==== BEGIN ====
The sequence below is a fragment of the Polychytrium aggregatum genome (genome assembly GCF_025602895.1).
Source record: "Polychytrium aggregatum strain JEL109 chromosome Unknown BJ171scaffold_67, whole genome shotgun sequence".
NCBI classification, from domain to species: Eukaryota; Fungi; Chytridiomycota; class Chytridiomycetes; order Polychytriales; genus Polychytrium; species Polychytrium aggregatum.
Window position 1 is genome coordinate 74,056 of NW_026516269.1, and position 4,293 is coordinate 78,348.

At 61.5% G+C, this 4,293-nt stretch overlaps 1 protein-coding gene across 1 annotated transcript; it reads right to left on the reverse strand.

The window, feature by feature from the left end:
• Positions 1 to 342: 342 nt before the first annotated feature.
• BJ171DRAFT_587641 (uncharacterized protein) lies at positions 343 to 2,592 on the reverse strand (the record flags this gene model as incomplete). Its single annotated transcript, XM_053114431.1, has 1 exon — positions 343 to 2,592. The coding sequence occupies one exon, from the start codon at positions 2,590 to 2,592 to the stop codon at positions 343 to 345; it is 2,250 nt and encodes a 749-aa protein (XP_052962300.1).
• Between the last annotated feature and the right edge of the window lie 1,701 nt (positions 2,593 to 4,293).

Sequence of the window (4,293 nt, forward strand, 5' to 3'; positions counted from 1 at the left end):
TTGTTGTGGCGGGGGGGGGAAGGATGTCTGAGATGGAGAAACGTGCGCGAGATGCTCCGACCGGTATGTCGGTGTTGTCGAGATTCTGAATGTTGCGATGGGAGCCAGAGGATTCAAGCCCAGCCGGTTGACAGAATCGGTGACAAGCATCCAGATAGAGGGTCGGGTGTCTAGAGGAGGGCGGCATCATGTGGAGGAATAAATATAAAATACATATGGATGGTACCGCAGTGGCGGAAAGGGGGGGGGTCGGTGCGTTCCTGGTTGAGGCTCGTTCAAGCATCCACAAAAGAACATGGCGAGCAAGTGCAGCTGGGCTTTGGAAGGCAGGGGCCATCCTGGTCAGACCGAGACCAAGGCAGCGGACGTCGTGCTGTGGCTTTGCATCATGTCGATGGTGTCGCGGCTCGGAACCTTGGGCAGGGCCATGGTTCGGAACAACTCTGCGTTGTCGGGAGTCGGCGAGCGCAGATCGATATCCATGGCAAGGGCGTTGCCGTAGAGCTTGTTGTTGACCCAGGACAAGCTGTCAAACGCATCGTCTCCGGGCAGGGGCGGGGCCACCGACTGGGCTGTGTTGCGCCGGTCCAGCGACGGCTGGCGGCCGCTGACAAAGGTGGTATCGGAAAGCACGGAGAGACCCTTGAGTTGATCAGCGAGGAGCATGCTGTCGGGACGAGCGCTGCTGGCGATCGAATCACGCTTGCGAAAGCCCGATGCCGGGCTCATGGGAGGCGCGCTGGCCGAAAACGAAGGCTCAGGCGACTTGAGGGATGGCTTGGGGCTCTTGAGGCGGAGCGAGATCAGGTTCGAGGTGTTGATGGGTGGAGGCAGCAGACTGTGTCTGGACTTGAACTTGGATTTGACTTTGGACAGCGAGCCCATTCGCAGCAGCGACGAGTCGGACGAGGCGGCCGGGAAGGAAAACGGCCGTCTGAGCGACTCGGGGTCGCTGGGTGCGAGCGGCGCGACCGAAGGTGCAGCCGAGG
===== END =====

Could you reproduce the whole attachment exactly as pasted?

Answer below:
The sequence below is a fragment of the Polychytrium aggregatum genome (genome assembly GCF_025602895.1).
Source record: "Polychytrium aggregatum strain JEL109 chromosome Unknown BJ171scaffold_67, whole genome shotgun sequence".
NCBI classification, from domain to species: Eukaryota; Fungi; Chytridiomycota; class Chytridiomycetes; order Polychytriales; genus Polychytrium; species Polychytrium aggregatum.
Window position 1 is genome coordinate 74,056 of NW_026516269.1, and position 4,293 is coordinate 78,348.

At 61.5% G+C, this 4,293-nt stretch overlaps 1 protein-coding gene across 1 annotated transcript; it reads right to left on the reverse strand.

The window, feature by feature from the left end:
• Positions 1 to 342: 342 nt before the first annotated feature.
• BJ171DRAFT_587641 (uncharacterized protein) lies at positions 343 to 2,592 on the reverse strand (the record flags this gene model as incomplete). Its single annotated transcript, XM_053114431.1, has 1 exon — positions 343 to 2,592. The coding sequence occupies one exon, from the start codon at positions 2,590 to 2,592 to the stop codon at positions 343 to 345; it is 2,250 nt and encodes a 749-aa protein (XP_052962300.1).
• Between the last annotated feature and the right edge of the window lie 1,701 nt (positions 2,593 to 4,293).

Sequence of the window (4,293 nt, forward strand, 5' to 3'; positions counted from 1 at the left end):
TTGTTGTGGCGGGGGGGGGAAGGATGTCTGAGATGGAGAAACGTGCGCGAGATGCTCCGACCGGTATGTCGGTGTTGTCGAGATTCTGAATGTTGCGATGGGAGCCAGAGGATTCAAGCCCAGCCGGTTGACAGAATCGGTGACAAGCATCCAGATAGAGGGTCGGGTGTCTAGAGGAGGGCGGCATCATGTGGAGGAATAAATATAAAATACATATGGATGGTACCGCAGTGGCGGAAAGGGGGGGGGTCGGTGCGTTCCTGGTTGAGGCTCGTTCAAGCATCCACAAAAGAACATGGCGAGCAAGTGCAGCTGGGCTTTGGAAGGCAGGGGCCATCCTGGTCAGACCGAGACCAAGGCAGCGGACGTCGTGCTGTGGCTTTGCATCATGTCGATGGTGTCGCGGCTCGGAACCTTGGGCAGGGCCATGGTTCGGAACAACTCTGCGTTGTCGGGAGTCGGCGAGCGCAGATCGATATCCATGGCAAGGGCGTTGCCGTAGAGCTTGTTGTTGACCCAGGACAAGCTGTCAAACGCATCGTCTCCGGGCAGGGGCGGGGCCACCGACTGGGCTGTGTTGCGCCGGTCCAGCGACGGCTGGCGGCCGCTGACAAAGGTGGTATCGGAAAGCACGGAGAGACCCTTGAGTTGATCAGCGAGGAGCATGCTGTCGGGACGAGCGCTGCTGGCGATCGAATCACGCTTGCGAAAGCCCGATGCCGGGCTCATGGGAGGCGCGCTGGCCGAAAACGAAGGCTCAGGCGACTTGAGGGATGGCTTGGGGCTCTTGAGGCGGAGCGAGATCAGGTTCGAGGTGTTGATGGGTGGAGGCAGCAGACTGTGTCTGGACTTGAACTTGGATTTGACTTTGGACAGCGAGCCCATTCGCAGCAGCGACGAGTCGGACGAGGCGGCCGGGAAGGAAAACGGCCGTCTGAGCGACTCGGGGTCGCTGGGTGCGAGCGGCGCGACCGAAGGTGCAGCCGAGG